Notes on SOLID Ruby

I cam across a talk by Jim Weirich called SOLID Ruby, which is apparently considered a classic in the Ruby community. This video is the most concise, understandable overview of SOLID. What follows are my notes

SOLID Ruby by Jim Weirich


Object Oriented Design is concerned with dependencies

Car --> engine

Car can send messages to engine, engine doesn't know anything about the car

Car --> Vehicle

Car is a type of vehicle and depends on Vehicle existing. Vehicle doesn't know about Car

Single Responsibility Principle

A class should have only reason to change. If a module or class has two responsibilities, it would need to change when either of those responsibilities changes. If each module has one responsibility they are much more flexible.

If a module's description uses the words and or or it might be a good hint it is in violation

Open Closed Principal

Open chest surgery is not needed when putting on a coat

You should be able to extend a classes behavior without modifying it

Let's say there is an open source library and I need it to do something new. I can make my own library that sub classes it and add my own features.

Prefer subclassing or wrapping over reopening of classes! Reopening classes can cause unexpected results

Dependency Inversion Principle

Would you solder a lamp directly to the electrical wiring in a wall?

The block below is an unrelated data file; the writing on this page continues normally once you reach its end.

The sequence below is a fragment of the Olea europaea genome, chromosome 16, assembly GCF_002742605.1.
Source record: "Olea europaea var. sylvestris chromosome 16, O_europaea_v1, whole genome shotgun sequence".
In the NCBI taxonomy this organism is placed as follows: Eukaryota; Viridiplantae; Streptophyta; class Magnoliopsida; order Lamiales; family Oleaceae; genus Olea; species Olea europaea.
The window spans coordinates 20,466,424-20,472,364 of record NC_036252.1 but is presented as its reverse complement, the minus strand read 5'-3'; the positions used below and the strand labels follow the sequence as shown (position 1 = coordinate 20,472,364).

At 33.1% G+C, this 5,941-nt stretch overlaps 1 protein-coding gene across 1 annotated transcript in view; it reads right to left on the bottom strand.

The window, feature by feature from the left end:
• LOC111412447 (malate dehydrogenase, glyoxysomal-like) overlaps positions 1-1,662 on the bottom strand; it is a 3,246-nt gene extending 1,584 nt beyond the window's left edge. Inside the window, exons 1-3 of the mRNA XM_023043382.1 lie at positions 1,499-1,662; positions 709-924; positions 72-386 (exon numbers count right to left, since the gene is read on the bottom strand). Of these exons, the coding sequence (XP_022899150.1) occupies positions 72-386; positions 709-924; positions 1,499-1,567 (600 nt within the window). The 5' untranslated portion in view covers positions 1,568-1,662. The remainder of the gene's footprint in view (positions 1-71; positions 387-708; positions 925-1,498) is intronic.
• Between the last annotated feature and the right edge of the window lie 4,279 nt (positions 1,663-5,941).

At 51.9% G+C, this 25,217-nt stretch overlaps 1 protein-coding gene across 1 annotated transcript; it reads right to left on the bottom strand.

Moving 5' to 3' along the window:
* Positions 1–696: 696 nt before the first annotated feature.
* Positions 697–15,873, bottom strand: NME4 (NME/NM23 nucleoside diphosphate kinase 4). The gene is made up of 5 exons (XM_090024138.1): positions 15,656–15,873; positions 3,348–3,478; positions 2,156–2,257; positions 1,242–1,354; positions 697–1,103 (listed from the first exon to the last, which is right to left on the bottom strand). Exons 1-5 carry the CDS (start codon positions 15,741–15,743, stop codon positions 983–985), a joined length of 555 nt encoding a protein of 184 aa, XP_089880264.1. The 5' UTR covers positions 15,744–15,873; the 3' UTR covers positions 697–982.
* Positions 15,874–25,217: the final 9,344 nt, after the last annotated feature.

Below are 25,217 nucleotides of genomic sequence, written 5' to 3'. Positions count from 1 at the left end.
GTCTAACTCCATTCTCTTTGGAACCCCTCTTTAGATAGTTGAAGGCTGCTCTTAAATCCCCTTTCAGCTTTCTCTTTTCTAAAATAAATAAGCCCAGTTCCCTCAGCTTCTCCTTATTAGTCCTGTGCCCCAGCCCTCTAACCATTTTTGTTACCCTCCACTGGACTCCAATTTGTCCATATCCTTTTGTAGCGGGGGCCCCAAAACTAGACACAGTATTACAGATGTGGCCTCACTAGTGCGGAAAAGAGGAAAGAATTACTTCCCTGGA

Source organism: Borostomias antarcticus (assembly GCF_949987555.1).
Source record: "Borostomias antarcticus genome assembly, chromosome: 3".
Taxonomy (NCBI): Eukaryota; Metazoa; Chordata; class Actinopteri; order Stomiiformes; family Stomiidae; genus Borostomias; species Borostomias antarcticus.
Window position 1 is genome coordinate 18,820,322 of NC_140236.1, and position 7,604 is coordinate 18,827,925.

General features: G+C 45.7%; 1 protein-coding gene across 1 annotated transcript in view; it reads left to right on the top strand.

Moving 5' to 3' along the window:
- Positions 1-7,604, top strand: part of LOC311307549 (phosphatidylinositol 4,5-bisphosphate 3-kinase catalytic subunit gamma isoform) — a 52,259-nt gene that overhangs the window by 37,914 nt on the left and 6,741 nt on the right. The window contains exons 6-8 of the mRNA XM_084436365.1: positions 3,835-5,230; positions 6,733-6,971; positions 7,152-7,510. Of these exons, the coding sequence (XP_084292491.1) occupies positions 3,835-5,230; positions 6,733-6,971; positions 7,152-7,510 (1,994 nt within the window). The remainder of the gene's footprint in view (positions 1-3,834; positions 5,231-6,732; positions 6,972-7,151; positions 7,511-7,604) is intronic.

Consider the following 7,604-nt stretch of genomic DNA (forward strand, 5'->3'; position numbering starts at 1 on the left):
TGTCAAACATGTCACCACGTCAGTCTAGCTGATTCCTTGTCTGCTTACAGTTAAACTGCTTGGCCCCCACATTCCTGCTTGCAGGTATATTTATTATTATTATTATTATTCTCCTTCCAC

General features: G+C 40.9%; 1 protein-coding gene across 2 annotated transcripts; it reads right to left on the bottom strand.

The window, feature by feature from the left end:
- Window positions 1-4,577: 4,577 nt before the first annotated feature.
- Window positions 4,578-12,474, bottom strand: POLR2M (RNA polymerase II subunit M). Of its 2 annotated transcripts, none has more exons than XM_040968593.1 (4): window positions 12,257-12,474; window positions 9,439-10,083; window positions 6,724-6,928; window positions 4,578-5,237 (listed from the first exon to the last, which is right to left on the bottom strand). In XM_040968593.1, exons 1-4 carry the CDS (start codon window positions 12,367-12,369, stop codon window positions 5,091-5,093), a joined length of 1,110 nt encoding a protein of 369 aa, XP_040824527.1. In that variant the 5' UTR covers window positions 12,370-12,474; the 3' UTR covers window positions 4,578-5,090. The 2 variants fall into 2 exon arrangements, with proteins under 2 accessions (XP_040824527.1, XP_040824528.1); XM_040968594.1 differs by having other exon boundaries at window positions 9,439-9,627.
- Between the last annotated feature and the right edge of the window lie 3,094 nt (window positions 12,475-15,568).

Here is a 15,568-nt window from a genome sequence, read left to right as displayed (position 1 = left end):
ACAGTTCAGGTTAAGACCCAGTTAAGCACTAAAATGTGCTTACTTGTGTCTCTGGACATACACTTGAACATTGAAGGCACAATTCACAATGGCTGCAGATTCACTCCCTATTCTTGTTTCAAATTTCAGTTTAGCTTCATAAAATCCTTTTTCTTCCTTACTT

Thermostat --> Furnace

The thermostat is hard coded to depend on a furnace object. What we really want is for the thermostat to control anything that has the same interface as the furnace (on and off methods). What if, for example we wanted to wire a thermostat to a lightbulb that turns on when ever the temp goes above a certain temperature.

Thermostat --> OnOffDevice <-- Furnace

We've inverted the dependency. Both classes depend on the interface but they are no longer coupled.

What's an interface? Method signatures without an implementation.

Ruby doesn't do interfaces. If an object responds to on and off, that's good enough!

Some people want to use is_a? to check the type of a dependency. This reintroduces coupling!

Ruby instead uses protocols which are not code but an idea. A list of methods with certain semantics. A furnace conforms to the on/off protocol.

Listkov Substitution Principal

Derived classes must be substitutable for their base classes. If it walks like a duck and talks like a duck, treat it like a duck

Let's say there are various implementations of a function to calculate a square root (Math and BetterMath). BetterMath inherits from Math and calculates square root to more decimal places. Since BetterMath can fulfill everything Math can do, then its acceptable. A second subclass LazyMath, which promises fewer decimal places is not acceptable.

If the new object can fulfill a client's expected contract, it is substitutable

Interface Segregation Principle

You want me to plug this in where?

Design interfaces that are fine grained. An interface shouldn't imply multiple objects

Ruby: Clients should depend on as narrow a protocol as possible